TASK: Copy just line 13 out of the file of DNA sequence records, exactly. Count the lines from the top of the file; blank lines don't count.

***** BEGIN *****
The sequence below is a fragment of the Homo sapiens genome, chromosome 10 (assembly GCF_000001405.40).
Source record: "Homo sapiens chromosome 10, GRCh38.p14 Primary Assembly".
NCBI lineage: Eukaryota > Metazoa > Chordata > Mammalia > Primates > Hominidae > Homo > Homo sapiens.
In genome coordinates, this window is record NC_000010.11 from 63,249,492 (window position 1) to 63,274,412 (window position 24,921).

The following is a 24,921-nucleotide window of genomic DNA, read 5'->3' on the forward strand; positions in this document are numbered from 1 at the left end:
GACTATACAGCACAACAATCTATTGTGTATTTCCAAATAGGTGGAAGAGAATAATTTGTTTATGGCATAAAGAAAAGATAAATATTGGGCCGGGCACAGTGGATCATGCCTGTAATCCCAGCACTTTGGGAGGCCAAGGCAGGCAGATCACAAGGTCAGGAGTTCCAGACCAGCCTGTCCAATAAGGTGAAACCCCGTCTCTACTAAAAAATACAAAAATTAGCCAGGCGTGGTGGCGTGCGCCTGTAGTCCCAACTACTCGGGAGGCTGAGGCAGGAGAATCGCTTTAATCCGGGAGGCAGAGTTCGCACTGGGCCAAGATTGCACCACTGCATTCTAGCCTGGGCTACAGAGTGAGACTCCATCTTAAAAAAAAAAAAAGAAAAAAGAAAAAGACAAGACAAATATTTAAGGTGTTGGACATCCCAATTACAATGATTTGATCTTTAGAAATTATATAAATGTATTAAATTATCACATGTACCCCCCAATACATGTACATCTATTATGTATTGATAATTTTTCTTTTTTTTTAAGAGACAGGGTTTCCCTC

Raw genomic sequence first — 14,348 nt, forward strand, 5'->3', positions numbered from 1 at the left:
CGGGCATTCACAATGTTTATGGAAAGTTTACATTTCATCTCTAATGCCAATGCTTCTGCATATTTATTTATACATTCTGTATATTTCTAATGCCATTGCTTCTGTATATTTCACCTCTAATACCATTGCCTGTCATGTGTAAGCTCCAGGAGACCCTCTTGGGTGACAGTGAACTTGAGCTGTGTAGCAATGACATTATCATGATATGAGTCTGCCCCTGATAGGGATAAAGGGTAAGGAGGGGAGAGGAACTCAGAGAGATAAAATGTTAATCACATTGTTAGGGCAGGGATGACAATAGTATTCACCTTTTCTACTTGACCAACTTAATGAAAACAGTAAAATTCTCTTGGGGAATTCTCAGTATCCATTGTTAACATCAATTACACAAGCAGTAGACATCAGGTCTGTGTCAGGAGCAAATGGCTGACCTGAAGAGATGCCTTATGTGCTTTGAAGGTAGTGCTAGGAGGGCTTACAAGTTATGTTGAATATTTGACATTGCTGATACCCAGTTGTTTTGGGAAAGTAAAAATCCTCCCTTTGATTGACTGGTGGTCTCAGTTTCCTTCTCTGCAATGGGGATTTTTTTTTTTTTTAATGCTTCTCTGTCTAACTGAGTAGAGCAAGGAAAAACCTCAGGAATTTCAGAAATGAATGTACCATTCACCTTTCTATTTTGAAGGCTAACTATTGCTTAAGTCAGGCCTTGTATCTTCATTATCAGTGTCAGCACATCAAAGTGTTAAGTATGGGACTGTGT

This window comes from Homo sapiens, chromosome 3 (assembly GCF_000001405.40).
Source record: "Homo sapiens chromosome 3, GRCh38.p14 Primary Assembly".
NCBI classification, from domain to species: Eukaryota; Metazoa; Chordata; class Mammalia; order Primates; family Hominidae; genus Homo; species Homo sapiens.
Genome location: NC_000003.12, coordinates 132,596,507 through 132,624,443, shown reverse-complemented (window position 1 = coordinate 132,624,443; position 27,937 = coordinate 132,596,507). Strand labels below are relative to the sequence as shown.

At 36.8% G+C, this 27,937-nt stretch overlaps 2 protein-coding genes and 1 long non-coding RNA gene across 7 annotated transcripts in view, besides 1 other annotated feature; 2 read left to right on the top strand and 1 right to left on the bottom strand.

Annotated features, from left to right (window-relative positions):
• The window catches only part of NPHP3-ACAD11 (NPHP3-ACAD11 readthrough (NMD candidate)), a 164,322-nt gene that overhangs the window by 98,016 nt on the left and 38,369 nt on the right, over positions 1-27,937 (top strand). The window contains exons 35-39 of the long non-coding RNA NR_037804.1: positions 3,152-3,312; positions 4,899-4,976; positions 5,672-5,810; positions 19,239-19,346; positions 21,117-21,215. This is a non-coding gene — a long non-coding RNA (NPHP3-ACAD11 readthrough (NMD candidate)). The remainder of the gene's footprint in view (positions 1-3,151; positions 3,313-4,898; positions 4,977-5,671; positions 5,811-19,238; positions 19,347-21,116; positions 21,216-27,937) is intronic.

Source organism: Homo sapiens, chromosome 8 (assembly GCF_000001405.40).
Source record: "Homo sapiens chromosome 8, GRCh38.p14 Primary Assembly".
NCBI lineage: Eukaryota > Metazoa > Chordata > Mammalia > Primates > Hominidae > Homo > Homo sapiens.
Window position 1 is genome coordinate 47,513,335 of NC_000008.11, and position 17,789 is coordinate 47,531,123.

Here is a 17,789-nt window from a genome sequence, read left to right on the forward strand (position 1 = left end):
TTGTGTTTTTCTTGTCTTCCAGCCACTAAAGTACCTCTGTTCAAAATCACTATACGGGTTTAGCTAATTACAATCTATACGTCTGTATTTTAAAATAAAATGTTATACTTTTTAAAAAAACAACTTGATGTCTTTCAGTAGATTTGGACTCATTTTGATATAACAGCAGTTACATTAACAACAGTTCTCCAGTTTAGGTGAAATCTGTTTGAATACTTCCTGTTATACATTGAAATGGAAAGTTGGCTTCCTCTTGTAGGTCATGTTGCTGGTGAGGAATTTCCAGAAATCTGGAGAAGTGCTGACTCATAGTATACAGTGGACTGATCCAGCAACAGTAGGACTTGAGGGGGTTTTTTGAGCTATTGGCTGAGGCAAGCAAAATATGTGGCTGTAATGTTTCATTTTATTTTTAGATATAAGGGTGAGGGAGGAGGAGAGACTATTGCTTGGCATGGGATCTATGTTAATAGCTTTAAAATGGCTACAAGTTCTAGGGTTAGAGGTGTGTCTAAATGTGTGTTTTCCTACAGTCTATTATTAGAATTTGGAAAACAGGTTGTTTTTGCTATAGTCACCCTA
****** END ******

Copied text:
At 36.8% G+C, this 27,937-nt stretch overlaps 2 protein-coding genes and 1 long non-coding RNA gene across 7 annotated transcripts in view, besides 1 other annotated feature; 2 read left to right on the top strand and 1 right to left on the bottom strand.